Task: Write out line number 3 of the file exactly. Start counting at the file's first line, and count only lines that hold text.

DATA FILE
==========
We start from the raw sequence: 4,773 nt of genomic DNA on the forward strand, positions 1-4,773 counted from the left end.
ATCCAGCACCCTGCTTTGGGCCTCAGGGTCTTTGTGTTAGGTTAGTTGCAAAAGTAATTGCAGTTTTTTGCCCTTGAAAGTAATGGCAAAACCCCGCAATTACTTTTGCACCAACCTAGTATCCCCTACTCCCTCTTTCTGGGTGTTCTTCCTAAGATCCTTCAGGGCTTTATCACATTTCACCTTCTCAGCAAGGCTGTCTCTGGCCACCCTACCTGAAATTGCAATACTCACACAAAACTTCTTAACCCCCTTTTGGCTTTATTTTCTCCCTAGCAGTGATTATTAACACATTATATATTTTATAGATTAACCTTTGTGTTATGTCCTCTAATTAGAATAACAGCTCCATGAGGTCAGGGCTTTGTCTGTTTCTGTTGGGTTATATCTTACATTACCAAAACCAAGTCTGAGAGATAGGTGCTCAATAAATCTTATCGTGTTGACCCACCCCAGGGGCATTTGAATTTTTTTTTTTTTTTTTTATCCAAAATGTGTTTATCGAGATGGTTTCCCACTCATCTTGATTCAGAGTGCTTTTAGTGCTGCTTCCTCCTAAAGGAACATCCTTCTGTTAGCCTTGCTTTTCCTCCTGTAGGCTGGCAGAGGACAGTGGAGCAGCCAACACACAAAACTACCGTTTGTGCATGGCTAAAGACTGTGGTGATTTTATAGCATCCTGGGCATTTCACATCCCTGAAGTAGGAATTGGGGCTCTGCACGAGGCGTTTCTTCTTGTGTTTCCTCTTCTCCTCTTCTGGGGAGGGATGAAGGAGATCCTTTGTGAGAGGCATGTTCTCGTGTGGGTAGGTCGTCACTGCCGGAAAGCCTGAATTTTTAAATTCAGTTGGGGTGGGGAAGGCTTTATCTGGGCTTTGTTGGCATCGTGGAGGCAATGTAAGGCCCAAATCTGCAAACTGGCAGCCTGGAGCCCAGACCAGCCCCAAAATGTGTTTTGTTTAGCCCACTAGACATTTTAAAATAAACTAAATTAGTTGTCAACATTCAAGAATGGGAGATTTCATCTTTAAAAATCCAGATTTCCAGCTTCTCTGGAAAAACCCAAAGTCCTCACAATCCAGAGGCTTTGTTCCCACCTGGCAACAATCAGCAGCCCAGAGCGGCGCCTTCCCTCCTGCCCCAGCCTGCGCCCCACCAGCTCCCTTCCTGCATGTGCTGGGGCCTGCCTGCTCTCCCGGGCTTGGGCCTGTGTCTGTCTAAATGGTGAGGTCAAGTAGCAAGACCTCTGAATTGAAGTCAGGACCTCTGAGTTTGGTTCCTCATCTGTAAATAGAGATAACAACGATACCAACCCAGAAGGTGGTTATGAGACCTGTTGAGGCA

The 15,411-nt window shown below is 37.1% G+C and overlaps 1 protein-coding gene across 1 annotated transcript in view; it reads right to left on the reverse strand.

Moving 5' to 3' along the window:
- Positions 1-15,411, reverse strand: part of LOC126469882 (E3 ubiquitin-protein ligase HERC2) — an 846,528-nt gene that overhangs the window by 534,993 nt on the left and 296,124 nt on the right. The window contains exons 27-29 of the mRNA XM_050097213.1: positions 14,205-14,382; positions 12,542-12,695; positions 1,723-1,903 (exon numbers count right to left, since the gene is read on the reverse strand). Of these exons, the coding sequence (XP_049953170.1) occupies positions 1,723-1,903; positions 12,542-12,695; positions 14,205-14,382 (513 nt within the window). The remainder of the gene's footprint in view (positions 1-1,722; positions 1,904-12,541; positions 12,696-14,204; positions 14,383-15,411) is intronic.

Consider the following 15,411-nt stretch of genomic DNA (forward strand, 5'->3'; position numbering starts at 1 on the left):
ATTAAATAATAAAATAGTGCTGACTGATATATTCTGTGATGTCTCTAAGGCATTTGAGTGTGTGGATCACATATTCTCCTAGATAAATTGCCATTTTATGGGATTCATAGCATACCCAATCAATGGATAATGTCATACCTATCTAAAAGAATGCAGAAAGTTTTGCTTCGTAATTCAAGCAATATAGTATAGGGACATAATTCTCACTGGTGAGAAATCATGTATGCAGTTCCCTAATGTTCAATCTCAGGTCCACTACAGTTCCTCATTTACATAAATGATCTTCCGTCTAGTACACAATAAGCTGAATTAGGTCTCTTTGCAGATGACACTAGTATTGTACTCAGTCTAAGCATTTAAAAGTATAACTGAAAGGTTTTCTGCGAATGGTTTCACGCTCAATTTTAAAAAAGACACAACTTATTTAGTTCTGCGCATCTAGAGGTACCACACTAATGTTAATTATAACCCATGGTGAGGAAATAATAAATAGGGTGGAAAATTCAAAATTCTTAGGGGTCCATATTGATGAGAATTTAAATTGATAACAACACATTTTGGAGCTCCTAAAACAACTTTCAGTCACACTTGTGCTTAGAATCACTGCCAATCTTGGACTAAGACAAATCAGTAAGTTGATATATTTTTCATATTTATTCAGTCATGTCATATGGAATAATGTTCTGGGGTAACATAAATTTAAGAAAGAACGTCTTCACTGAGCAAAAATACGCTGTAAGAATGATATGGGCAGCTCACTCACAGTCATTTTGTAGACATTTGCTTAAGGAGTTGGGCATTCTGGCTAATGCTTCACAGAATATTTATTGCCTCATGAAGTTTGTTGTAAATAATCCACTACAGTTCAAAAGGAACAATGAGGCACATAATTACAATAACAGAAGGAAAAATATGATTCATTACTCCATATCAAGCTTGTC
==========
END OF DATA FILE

The 15,411-nt window shown below is 37.1% G+C and overlaps 1 protein-coding gene across 1 annotated transcript in view; it reads right to left on the reverse strand.